So what can everyone else do to protect their digital messages and data from the potential of quantum hackers?

Simple. “You send the messages in a quantum state,” said Boston University quantum physicist Alexander Sergienko.

Quantum cryptography uses photons to send secret messages between two people. Think of it as a tin-can telephone, wherein a nylon string transmits two people’s voices via tin cans. With quantum cryptography, the string is replaced by a stream of photons — the basic unit of rays of light. So rather than sending email as electronic bits (1s and 0s), the two people send quantum messages using photons with two different physical states.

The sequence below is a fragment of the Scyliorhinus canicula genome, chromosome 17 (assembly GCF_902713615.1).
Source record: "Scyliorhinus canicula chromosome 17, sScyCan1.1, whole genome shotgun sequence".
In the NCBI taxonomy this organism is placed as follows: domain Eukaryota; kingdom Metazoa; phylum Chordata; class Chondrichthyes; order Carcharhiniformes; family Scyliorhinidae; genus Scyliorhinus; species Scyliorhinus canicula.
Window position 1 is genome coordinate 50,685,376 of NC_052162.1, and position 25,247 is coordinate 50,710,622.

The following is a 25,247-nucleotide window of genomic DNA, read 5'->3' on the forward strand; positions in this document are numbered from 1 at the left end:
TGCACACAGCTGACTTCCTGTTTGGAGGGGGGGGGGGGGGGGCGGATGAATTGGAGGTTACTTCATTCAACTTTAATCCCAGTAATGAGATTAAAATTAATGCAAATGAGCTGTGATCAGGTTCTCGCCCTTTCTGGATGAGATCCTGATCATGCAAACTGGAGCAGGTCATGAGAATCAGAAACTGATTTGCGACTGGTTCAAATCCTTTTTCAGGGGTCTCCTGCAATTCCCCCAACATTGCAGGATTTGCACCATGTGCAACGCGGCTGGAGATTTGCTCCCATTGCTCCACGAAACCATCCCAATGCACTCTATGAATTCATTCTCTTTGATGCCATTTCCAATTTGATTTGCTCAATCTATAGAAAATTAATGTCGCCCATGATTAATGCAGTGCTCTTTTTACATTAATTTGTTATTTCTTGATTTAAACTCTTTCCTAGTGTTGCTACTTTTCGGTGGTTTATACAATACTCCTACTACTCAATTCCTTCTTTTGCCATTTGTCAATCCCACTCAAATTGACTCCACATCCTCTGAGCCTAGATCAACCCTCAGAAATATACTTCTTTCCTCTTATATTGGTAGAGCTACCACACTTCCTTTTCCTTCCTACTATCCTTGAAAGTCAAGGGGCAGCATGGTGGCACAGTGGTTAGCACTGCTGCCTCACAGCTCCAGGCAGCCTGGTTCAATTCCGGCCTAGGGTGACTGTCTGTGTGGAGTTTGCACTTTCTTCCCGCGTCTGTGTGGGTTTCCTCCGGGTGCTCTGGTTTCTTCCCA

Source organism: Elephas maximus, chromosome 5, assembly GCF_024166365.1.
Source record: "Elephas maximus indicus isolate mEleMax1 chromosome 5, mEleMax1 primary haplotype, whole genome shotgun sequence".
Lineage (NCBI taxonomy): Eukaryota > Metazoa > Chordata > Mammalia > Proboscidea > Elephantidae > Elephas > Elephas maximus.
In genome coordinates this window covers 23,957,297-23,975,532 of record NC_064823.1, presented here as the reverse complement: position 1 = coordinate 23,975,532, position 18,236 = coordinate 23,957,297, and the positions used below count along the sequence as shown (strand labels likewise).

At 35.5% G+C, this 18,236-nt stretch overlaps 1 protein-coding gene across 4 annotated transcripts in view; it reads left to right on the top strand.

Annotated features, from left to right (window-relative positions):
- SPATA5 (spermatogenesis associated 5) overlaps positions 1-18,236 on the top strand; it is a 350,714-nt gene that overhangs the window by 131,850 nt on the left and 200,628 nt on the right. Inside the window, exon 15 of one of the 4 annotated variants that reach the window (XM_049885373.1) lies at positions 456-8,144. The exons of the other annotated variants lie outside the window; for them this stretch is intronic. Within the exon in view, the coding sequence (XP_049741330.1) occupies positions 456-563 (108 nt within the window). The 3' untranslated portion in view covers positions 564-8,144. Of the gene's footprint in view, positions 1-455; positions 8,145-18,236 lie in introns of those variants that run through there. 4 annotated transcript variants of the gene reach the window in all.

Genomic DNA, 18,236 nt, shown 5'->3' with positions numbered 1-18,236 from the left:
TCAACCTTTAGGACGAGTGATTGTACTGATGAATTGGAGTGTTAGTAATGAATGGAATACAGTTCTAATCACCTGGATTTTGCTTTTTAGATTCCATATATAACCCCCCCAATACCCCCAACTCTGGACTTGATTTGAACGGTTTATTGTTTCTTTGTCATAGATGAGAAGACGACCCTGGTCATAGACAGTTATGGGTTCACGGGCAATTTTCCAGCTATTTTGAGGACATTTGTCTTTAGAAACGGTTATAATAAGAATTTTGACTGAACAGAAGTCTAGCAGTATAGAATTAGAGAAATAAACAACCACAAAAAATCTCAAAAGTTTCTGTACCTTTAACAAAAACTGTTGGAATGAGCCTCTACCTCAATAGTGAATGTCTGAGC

Due to the foundations of quantum — namely the Heisenberg Uncertainty Principle — it’s impossible to copy or intercept these photons without altering them and alerting the message recipient. To return to the tin-can telephone analogy, it’s impossible for an eavesdropper to intercept a quantum message without cutting the string.

“It would be the niche of absolutely secure communication. It means no one could break it. It’ll stay secure for 10, 20, 30 years down the road, unlike many conventional encryption technologies,” Sergienko said. As long as the equipment isn’t flawed, that is.